Ceyssens’ proposal for achieving the eventual launch of a World Ship was the formation of a ‘Fourth Millennium Fund’ which he argued would be transparent, have global outreach, be lean with a low cost structure and have a single well defined goal, such as finding a second home for humanity. He was looking for people to invest today and to commit to such long term investments to ensure that a World Ship could be built in the future, once we could afford it. It is worth noting that Alan Bond made a comment that, in his opinion, money as we know it in the future will not be the economic system by which things are constructed and resources are allocated.

A Fallback Plan for Earth

During the subsequent discussions many competing views emerged from the attendees relating to World Ships. One of these was the view that before any World Ship would depart it would first identify a habitable planet to head towards. However, several attendees thought that the advanced crew (so called Starship Man) would no longer be interested in settling another planet but would instead be content to live in artificial structures in orbit.

The question of when such a mission would be launched was also debated. Some saw it as an inevitable gradual process of solar system colonisation placing it many centuries into the future, whilst others thought that circumstances on Earth (e.g. catastrophe, war, famine) may give rise to the construction and launch of such a mission much earlier than people think. This would also determine the stability of the crew aboard the World Ship. A mission planned centuries in advance with great care would have a well organised community on board paying attention to population control, policing and resource usage. But a World Ship constructed in a hurry may have less detail in the planning, with the result that only a dictatorial style rule on board the vessel would be capable of maintaining social stability. These sociological factors would likely have a significant impact on the success or failure of such a mission.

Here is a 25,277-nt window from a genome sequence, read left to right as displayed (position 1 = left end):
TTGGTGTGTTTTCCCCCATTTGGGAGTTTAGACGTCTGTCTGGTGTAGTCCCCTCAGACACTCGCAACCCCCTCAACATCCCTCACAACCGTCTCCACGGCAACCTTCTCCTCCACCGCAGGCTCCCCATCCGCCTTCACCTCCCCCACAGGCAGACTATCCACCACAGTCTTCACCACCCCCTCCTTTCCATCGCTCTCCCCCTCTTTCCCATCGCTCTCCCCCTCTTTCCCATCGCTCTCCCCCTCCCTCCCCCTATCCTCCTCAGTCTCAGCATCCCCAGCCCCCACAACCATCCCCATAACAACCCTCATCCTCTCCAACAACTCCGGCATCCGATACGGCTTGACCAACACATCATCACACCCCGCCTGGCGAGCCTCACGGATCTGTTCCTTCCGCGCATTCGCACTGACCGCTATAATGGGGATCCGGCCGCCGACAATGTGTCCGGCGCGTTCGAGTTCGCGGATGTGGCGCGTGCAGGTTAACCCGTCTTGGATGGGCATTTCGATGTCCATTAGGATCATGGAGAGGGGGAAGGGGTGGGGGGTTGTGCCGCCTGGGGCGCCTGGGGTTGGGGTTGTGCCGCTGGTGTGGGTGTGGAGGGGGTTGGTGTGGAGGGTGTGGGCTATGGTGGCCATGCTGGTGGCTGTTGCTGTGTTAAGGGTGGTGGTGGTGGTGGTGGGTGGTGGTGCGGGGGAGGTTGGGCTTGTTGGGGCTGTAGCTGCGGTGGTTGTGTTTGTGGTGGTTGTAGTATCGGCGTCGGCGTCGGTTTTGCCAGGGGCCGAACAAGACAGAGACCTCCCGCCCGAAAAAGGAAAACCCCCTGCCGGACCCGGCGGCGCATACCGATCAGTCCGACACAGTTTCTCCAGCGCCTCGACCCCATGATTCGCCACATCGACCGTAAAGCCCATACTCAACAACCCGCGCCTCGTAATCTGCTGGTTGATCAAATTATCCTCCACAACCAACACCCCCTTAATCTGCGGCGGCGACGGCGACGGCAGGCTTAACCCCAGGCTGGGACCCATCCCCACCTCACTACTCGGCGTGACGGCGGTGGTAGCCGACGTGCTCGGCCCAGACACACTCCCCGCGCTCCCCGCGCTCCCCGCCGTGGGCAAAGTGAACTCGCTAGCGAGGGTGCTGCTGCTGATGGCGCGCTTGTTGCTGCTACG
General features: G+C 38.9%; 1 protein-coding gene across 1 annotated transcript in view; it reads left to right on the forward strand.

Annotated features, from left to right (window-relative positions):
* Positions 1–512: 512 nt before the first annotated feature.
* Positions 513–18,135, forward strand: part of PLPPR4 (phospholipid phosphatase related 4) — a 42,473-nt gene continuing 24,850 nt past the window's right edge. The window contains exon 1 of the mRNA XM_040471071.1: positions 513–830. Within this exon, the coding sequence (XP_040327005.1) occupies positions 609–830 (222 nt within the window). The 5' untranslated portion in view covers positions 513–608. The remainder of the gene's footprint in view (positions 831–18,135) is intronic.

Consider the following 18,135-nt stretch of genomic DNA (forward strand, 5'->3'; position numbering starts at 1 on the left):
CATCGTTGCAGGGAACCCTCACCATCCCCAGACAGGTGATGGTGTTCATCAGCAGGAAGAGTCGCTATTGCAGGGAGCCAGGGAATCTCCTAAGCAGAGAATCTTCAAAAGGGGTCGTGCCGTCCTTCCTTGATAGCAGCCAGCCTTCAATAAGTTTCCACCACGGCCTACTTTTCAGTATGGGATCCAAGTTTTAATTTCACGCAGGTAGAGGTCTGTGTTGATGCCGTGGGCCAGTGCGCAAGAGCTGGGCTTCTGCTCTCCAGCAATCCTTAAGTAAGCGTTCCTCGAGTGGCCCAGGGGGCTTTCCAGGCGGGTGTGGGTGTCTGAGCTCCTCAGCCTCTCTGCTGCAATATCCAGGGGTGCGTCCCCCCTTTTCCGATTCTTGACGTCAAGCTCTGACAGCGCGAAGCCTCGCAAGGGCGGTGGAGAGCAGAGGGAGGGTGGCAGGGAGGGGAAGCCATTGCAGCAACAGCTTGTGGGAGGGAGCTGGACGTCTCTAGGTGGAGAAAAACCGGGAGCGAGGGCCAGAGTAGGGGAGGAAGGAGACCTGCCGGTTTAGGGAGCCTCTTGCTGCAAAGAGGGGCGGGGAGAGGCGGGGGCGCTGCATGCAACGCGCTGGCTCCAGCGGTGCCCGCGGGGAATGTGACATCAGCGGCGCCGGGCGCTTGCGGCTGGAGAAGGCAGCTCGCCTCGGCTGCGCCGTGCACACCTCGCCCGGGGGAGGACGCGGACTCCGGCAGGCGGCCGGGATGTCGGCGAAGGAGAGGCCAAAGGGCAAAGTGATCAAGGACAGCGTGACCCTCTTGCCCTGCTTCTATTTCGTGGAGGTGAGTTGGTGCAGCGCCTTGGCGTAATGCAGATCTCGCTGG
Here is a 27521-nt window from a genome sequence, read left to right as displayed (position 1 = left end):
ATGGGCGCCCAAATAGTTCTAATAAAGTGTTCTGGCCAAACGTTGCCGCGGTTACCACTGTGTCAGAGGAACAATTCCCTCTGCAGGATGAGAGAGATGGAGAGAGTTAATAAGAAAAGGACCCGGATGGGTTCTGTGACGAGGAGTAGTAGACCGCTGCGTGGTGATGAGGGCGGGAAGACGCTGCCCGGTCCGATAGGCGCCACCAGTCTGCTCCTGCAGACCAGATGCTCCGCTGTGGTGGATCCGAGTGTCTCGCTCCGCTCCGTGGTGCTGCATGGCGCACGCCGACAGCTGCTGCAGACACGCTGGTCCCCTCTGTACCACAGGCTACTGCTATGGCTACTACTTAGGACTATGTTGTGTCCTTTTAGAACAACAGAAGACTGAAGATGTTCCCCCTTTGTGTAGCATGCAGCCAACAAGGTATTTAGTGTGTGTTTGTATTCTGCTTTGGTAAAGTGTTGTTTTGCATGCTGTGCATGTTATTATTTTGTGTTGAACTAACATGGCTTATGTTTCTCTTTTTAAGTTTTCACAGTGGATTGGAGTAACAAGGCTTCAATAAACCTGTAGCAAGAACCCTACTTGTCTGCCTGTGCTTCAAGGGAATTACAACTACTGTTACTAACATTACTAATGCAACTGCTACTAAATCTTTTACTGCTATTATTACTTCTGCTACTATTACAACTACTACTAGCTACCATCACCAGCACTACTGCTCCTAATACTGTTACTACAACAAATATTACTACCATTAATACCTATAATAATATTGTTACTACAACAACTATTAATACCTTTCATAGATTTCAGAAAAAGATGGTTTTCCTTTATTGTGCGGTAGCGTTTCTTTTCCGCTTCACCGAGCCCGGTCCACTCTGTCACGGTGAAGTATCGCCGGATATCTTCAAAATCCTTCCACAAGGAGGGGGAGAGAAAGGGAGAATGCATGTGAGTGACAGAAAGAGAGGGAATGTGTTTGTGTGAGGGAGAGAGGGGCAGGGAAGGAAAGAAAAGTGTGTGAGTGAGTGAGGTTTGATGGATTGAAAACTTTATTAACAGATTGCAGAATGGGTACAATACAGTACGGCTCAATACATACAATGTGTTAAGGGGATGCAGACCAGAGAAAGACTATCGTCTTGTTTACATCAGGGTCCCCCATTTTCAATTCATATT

As we consider the future prospects of mankind on Earth and in space, it is important that we keep our options open. From the perspective of today’s society, with a large population, poor resource distribution, and in financial crisis, the prospects for building a World Ship some day seem at first sight to be pure science fiction. However, there is nothing in the laws of physics or in the many text books on engineering that suggest a World Ship is impossible to build. As indicated by Alan Bond during the discussions, a future society, perhaps in a better position than we are in today and with a more positive outlook on the Universe, may look upon such an enterprise as an equivalent undertaking to Project Apollo in the 1960s. Given the potential threats — internal and external — that humanity may face in the future, it is important we keep our options open and continue to strive for expansion into space. Designing World Ships is a lot of fun in the practice of extreme aerospace engineering, but it is also a possible fall-back plan should the future turn out to be bleak for humanity on Earth.

Image: Kelvin Long (left) and Alan Bond at the conference.

On a final note, we have to accept that if humans can conceive of a World Ship, then so could an extraterrestrial and they may be out there now star hopping, perhaps on their way here. Alan Bond pointed out that a nuclear pulse engine would be detectable from large interstellar distances and would appear to be a double-ping milli-second pulsar running down on the timescale of decades as it moves away from us. He said that our machines will colonize the stars before us, and so might the machines of another race. Perhaps we should be more concerned if the starships were coming towards us.